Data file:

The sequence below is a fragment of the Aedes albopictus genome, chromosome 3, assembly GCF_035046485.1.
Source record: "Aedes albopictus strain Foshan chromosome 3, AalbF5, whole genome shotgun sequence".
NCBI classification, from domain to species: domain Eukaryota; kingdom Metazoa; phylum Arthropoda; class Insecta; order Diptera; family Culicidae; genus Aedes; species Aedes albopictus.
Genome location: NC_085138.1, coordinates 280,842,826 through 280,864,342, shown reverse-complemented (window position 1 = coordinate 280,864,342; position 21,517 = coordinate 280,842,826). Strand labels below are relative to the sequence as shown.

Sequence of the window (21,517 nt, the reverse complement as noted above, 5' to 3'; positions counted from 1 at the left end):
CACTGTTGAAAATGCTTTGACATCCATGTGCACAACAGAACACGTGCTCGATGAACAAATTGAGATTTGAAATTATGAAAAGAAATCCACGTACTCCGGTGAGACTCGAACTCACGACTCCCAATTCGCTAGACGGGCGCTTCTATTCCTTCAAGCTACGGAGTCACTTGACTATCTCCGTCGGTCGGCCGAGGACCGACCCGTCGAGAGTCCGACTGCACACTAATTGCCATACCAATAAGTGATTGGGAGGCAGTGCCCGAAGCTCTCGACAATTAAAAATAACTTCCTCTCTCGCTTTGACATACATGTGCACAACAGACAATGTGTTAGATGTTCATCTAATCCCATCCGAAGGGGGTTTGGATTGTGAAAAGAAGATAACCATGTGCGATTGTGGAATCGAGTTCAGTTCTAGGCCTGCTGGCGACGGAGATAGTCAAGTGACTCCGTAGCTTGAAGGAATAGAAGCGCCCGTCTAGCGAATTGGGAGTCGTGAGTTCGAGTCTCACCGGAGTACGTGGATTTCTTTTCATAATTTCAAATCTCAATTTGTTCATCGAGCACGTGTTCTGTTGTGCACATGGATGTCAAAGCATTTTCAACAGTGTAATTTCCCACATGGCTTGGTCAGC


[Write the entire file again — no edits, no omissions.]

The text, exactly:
The sequence below is a fragment of the Aedes albopictus genome, chromosome 3, assembly GCF_035046485.1.
Source record: "Aedes albopictus strain Foshan chromosome 3, AalbF5, whole genome shotgun sequence".
NCBI classification, from domain to species: domain Eukaryota; kingdom Metazoa; phylum Arthropoda; class Insecta; order Diptera; family Culicidae; genus Aedes; species Aedes albopictus.
Genome location: NC_085138.1, coordinates 280,842,826 through 280,864,342, shown reverse-complemented (window position 1 = coordinate 280,864,342; position 21,517 = coordinate 280,842,826). Strand labels below are relative to the sequence as shown.

Sequence of the window (21,517 nt, the reverse complement as noted above, 5' to 3'; positions counted from 1 at the left end):
CACTGTTGAAAATGCTTTGACATCCATGTGCACAACAGAACACGTGCTCGATGAACAAATTGAGATTTGAAATTATGAAAAGAAATCCACGTACTCCGGTGAGACTCGAACTCACGACTCCCAATTCGCTAGACGGGCGCTTCTATTCCTTCAAGCTACGGAGTCACTTGACTATCTCCGTCGGTCGGCCGAGGACCGACCCGTCGAGAGTCCGACTGCACACTAATTGCCATACCAATAAGTGATTGGGAGGCAGTGCCCGAAGCTCTCGACAATTAAAAATAACTTCCTCTCTCGCTTTGACATACATGTGCACAACAGACAATGTGTTAGATGTTCATCTAATCCCATCCGAAGGGGGTTTGGATTGTGAAAAGAAGATAACCATGTGCGATTGTGGAATCGAGTTCAGTTCTAGGCCTGCTGGCGACGGAGATAGTCAAGTGACTCCGTAGCTTGAAGGAATAGAAGCGCCCGTCTAGCGAATTGGGAGTCGTGAGTTCGAGTCTCACCGGAGTACGTGGATTTCTTTTCATAATTTCAAATCTCAATTTGTTCATCGAGCACGTGTTCTGTTGTGCACATGGATGTCAAAGCATTTTCAACAGTGTAATTTCCCACATGGCTTGGTCAGC